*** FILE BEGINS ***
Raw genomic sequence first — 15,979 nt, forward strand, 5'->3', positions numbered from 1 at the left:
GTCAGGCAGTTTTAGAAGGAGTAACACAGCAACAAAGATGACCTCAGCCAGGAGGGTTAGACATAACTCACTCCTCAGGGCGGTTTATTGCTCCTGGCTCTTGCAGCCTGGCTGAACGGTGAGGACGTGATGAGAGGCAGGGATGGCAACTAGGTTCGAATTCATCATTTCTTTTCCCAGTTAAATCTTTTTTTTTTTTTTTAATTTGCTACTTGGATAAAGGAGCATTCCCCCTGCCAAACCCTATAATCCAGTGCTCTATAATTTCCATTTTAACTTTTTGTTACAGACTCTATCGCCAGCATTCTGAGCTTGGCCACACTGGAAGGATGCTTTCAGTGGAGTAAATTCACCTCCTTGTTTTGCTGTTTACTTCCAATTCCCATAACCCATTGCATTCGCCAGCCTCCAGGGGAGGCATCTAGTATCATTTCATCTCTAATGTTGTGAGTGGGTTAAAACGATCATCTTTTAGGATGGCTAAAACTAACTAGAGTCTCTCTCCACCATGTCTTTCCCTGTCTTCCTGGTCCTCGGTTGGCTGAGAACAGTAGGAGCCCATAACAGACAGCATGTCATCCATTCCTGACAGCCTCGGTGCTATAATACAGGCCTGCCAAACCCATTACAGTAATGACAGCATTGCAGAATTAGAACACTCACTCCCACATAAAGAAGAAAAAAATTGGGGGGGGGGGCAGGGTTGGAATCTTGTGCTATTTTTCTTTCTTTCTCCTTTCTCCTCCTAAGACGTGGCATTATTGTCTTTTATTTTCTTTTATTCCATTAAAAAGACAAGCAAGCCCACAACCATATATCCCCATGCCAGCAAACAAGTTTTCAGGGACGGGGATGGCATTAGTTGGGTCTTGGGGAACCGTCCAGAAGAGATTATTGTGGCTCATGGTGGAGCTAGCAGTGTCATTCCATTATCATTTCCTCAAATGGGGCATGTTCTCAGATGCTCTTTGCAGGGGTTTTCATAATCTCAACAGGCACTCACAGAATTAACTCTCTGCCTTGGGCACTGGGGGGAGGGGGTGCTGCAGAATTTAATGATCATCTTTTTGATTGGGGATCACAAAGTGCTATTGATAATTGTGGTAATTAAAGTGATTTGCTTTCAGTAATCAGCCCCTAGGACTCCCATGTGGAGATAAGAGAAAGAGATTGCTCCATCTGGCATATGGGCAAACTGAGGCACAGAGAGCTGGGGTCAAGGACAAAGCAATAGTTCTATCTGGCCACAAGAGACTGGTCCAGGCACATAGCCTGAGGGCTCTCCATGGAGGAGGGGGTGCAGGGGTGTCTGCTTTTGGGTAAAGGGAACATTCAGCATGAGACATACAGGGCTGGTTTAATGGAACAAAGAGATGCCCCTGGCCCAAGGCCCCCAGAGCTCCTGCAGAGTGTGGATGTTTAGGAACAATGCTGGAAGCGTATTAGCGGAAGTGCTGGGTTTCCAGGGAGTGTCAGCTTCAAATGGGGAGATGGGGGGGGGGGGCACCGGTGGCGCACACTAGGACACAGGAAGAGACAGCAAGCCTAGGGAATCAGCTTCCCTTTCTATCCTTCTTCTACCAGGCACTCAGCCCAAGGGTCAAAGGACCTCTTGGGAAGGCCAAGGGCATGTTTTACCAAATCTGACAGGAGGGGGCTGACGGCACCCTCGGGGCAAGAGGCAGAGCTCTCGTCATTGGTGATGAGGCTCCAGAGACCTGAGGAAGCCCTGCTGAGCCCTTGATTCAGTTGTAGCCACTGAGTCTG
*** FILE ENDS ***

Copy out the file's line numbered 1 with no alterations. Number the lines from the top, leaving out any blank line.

Raw genomic sequence first — 15,979 nt, forward strand, 5'->3', positions numbered from 1 at the left: